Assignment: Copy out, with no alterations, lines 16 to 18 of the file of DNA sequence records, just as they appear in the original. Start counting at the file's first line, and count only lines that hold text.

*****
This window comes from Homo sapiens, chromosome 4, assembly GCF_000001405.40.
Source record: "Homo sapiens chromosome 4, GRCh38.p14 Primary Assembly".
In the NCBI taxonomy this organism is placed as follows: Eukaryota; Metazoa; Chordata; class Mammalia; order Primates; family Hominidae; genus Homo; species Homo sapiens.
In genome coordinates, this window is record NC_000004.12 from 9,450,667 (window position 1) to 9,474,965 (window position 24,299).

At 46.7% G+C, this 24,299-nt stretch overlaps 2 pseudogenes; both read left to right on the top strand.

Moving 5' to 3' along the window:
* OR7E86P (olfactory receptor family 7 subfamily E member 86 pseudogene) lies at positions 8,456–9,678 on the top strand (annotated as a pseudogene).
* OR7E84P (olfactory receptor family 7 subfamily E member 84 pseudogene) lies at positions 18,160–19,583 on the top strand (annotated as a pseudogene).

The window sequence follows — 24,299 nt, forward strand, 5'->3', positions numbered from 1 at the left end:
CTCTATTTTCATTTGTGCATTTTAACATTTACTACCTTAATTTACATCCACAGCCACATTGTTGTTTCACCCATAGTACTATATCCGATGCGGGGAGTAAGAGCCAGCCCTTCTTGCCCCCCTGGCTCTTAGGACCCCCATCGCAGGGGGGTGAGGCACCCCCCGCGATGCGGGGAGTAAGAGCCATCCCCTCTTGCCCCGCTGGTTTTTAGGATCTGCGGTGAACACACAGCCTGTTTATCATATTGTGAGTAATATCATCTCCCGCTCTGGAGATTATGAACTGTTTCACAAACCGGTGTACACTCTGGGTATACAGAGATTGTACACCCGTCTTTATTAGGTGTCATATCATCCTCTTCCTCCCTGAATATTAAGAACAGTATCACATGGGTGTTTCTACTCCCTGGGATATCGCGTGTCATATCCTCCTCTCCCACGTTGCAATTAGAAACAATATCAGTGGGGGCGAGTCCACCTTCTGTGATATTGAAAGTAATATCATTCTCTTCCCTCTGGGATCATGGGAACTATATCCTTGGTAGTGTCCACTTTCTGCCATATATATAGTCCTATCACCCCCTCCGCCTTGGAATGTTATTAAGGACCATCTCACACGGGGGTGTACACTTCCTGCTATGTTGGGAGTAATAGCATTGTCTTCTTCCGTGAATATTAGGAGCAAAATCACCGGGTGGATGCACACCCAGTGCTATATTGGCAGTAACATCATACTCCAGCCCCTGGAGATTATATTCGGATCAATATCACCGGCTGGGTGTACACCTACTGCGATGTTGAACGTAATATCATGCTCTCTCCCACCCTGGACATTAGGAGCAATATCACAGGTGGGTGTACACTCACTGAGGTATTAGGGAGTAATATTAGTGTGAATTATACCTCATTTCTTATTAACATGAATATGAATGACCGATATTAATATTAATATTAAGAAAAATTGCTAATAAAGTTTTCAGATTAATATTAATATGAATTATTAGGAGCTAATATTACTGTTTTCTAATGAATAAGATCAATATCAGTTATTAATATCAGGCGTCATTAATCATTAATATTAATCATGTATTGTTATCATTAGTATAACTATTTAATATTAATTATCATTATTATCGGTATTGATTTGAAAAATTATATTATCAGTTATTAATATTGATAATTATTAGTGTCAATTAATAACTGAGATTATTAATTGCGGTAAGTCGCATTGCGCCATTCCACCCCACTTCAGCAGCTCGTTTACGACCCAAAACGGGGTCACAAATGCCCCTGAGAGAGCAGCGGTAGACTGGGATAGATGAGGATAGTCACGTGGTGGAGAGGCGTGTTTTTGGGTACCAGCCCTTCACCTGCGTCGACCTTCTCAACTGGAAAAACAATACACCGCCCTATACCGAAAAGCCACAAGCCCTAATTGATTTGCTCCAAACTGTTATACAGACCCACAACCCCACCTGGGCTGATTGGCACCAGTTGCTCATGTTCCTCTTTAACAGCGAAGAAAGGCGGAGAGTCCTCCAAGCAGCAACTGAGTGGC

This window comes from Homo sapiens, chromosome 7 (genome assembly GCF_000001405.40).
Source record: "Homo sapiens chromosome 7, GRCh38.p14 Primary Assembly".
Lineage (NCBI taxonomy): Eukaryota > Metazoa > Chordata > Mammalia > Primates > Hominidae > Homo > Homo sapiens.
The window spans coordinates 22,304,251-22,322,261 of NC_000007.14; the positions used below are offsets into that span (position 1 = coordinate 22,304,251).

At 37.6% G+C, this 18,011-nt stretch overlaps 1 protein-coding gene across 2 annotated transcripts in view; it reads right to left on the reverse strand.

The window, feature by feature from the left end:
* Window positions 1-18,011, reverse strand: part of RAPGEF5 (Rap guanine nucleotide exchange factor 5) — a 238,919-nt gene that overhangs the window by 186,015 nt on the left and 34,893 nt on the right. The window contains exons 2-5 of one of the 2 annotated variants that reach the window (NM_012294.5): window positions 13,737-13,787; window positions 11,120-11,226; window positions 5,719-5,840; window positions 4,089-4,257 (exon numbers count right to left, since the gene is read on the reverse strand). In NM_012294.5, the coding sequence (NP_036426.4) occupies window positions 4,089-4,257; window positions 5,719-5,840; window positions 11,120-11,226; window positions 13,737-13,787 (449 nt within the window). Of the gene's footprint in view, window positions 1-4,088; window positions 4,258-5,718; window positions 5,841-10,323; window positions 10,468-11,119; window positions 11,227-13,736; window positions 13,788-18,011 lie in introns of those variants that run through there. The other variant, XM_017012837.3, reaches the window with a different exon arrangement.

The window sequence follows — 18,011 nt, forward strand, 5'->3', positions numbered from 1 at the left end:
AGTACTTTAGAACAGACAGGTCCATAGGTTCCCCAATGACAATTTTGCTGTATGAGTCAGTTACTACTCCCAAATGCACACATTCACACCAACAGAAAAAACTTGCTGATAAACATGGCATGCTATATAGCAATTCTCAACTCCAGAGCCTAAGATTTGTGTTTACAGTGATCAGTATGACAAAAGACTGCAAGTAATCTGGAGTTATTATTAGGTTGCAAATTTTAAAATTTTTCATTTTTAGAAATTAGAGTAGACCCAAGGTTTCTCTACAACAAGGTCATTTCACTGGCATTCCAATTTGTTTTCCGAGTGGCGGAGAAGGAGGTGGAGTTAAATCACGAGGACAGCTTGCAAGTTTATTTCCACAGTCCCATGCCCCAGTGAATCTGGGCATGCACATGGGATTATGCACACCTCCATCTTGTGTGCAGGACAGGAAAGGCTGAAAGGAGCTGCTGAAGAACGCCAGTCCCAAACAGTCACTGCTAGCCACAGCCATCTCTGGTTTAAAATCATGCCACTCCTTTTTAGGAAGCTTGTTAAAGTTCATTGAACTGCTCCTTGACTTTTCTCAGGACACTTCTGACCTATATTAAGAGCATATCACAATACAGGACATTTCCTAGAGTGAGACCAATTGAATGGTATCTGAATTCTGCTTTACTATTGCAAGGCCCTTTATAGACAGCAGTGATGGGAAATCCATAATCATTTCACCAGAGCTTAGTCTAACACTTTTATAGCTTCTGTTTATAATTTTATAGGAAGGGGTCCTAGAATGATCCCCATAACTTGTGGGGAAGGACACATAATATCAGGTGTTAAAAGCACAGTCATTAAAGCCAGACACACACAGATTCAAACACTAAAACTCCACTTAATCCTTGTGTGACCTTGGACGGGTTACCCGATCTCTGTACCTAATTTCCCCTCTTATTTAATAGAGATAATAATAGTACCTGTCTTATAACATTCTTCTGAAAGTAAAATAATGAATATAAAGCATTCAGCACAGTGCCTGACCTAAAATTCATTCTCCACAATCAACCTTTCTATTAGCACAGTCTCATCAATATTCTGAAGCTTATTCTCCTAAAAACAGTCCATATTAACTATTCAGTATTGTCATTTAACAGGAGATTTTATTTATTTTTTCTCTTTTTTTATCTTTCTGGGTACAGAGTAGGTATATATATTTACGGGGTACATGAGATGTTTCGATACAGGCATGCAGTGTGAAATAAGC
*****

The window, feature by feature from the left end:
* Window positions 1-18,011, reverse strand: part of RAPGEF5 (Rap guanine nucleotide exchange factor 5) — a 238,919-nt gene that overhangs the window by 186,015 nt on the left and 34,893 nt on the right. The window contains exons 2-5 of one of the 2 annotated variants that reach the window (NM_012294.5): window positions 13,737-13,787; window positions 11,120-11,226; window positions 5,719-5,840; window positions 4,089-4,257 (exon numbers count right to left, since the gene is read on the reverse strand). In NM_012294.5, the coding sequence (NP_036426.4) occupies window positions 4,089-4,257; window positions 5,719-5,840; window positions 11,120-11,226; window positions 13,737-13,787 (449 nt within the window). Of the gene's footprint in view, window positions 1-4,088; window positions 4,258-5,718; window positions 5,841-10,323; window positions 10,468-11,119; window positions 11,227-13,736; window positions 13,788-18,011 lie in introns of those variants that run through there. The other variant, XM_017012837.3, reaches the window with a different exon arrangement.

The window sequence follows — 18,011 nt, forward strand, 5'->3', positions numbered from 1 at the left end: